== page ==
Fixed rates have reached an historic low, with eight providers recently dropping their five-year terms below five per cent, making for an even more opportune market for potential first home buyers. So why aren’t first home buyers jumping in?
Surprisingly, first home buyers made up just 12.26 per cent of all loans financed in April this year. This is almost half the proportion of first-home buyers in the market before the First Home Owners Grant (FHOG) was introduced in July 2000. Back then, the proportion of loans financed generally ranged between 20 per cent and 25 per cent between 1991 and 2000. At the current rate, the proportion of first home buyers is expected to drop to approximately one in 10 of all loans financed by 2015.
This trend is especially surprising given both the low Reserve Bank cash rate and recently lowered fixed-rate home loans, as pairing these could make for an even more secure foundation for first home buyers to get on the property ladder. So why the bleak outlook?
For one, first-time buyers are being more cautionary than usual. While the cash rate is low now, economists are predicting a change in the near future. In the latest finder.com.au monthly Reserve Bank survey, eight of the 20 economists surveyed forecast a rate change before the second half of 2015, with a further six expecting a change in the second half of 2015.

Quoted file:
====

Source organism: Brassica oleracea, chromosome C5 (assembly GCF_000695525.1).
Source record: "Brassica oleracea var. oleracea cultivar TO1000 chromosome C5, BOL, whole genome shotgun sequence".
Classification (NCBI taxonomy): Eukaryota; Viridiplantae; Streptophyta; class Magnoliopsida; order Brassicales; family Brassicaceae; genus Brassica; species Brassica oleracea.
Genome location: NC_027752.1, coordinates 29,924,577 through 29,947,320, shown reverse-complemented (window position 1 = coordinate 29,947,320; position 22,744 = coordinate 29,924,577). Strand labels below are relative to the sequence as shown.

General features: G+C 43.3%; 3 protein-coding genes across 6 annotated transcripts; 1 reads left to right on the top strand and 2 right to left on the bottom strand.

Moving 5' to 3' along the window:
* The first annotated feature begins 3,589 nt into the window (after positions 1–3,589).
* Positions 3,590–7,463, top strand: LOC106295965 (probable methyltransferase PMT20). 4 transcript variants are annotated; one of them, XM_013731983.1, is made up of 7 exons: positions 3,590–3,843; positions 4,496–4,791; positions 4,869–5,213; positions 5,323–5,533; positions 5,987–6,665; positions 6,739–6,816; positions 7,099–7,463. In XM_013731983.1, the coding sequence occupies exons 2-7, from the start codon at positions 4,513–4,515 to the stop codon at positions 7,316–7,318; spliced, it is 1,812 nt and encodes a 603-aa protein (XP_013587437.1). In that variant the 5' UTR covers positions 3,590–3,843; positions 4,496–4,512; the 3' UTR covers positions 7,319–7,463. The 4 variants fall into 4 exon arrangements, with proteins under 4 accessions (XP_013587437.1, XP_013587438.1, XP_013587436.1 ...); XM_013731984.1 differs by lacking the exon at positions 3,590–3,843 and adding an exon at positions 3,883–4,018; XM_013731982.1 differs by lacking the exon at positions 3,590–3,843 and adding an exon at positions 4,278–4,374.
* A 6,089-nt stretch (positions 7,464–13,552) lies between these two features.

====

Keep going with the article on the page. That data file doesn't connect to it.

Secondly, house prices are also higher than ever. Despite figures showing a month-on-month drop in Australian house prices according to RP Data, the national median house value has increased by almost $80,000, or 16 per cent to $575,000 in May 2014 compared to five years ago. The month-on-month drop of 1.90 per cent could be a sign to borrowers that values could fall further, and encourage them to wait to make their property purchase.
But there’s light at the end of the first home buyer tunnel: those looking to enter the property market can take advantage of low rates and consider options with a low deposit. It’s worth comparing different home loan options and if you need more help, mortgage brokers can walk borrowers through the process and help them navigate the uncertain waters of their first property purchase.
Borrowers may need to weigh up their options before getting into the market. For instance, those who are playing the ‘waiting game’ with property prices may be surprised to find that locking in a fixed rate in the current market might save them in the long run, if our survey is correct and interest rates do rise by 150 basis points.
As always it’s crucial that borrowers actually have the financial means to accommodate a loan. Saving as much as possible on a home loan is great, provided they have the resources to see the loan to fruition.
As well as helping borrowers see the more complicated side of things, mortgage brokers can help tailor their approach and offer loan options to get first home buyers in the game sooner, such as guarantors, loans that capitalise on LMI so there are less upfront costs, or loans with a loan-to-value ratio (LVR) of 97 per cent and above. As well as helping them to explore these options, it’s important for mortgage brokers to make sure borrowers understand the risks that come with these home loan opportunities.
So while the current market has some first home buyers running for cover, with the right advice and guidance, those looking to enter the property market for the first time can see how lucrative the current conditions can be.